My hon. Friend makes a good point, but I think part of the role of the delivery authority will be to look at the best combination of cost, respect for our parliamentary democracy and, of course, the right solution for this Palace, which is what this debate is all about.
If motion 2 is successful, the sponsor board and delivery authority must consider three options: first, full decant; second, partial decant with access to one Chamber at all times; and third, full decant with a parliamentary foothold, allowing for parliamentary access during the works, such as to Westminster Hall and Elizabeth Tower. It is important to note that the second motion before the House today does not commit to a final decision. By asking a delivery authority to further evaluate those three options, parliamentarians and the public can be confident that the delivery authority will take into account the risks, costs and benefits of each approach, as well as accommodating the needs of our parliamentary democracy, before recommending its final, preferred, fully costed option in 12 to 18 months’ time. Motion 2 allows those who support the Joint Committee’s recommendations to see them properly stress-tested.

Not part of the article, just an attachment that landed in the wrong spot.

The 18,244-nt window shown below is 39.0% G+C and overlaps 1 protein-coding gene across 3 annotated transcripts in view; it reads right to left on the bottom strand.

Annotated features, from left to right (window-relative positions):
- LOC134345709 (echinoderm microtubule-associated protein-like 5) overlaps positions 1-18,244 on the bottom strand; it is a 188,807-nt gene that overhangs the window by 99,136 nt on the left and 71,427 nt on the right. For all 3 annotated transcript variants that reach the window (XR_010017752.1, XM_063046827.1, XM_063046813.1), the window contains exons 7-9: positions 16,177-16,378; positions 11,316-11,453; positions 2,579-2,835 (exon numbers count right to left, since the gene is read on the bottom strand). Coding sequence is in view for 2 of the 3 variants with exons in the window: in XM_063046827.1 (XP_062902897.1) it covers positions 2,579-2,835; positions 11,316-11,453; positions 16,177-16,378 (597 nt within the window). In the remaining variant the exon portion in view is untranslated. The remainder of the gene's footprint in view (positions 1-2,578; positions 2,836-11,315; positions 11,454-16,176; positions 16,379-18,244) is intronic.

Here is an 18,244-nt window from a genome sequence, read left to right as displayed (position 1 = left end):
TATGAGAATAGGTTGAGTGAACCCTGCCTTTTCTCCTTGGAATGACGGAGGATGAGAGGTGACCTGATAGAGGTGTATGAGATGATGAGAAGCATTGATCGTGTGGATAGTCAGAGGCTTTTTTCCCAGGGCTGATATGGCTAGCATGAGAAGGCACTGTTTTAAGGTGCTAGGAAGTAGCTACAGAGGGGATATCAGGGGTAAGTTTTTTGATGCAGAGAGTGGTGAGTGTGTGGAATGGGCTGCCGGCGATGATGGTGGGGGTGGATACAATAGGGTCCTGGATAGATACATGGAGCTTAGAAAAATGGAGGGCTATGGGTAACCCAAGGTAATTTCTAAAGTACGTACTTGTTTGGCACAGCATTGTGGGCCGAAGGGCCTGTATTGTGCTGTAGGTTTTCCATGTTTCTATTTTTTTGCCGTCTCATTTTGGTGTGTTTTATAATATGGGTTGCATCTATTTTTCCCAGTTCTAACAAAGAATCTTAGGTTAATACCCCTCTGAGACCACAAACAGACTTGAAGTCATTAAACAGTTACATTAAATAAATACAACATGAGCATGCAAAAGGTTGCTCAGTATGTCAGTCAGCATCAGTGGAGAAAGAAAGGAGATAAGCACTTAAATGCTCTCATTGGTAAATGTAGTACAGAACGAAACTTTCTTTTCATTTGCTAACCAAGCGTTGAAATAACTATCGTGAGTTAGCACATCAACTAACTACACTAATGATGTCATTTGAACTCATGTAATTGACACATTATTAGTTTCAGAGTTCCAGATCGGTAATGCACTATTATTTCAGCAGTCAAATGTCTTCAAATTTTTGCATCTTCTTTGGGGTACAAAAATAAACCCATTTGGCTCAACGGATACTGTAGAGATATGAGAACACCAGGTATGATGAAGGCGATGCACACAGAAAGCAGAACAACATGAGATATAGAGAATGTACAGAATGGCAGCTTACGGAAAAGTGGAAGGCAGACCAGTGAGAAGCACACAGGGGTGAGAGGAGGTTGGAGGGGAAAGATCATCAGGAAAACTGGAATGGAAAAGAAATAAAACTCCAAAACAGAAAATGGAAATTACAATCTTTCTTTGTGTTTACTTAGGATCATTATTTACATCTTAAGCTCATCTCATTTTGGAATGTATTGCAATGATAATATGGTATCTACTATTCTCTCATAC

For the clarification of Members, motion 2 differs from amendment (b) to motion 1 in two key ways. First, the amendment recommends a single option of full decant. The first problem with this is the lack of decant accommodation available to us under the current plans until 2025. The amendment does not allow us to proceed any quicker with a full programme of work than motion 2 allows for. The second problem is the fact that the Joint Committee report itself acknowledged that, while recommending full decant, it had not fully costed that option. The amendment to motion 1 therefore does not settle the issue of value for taxpayers’ money.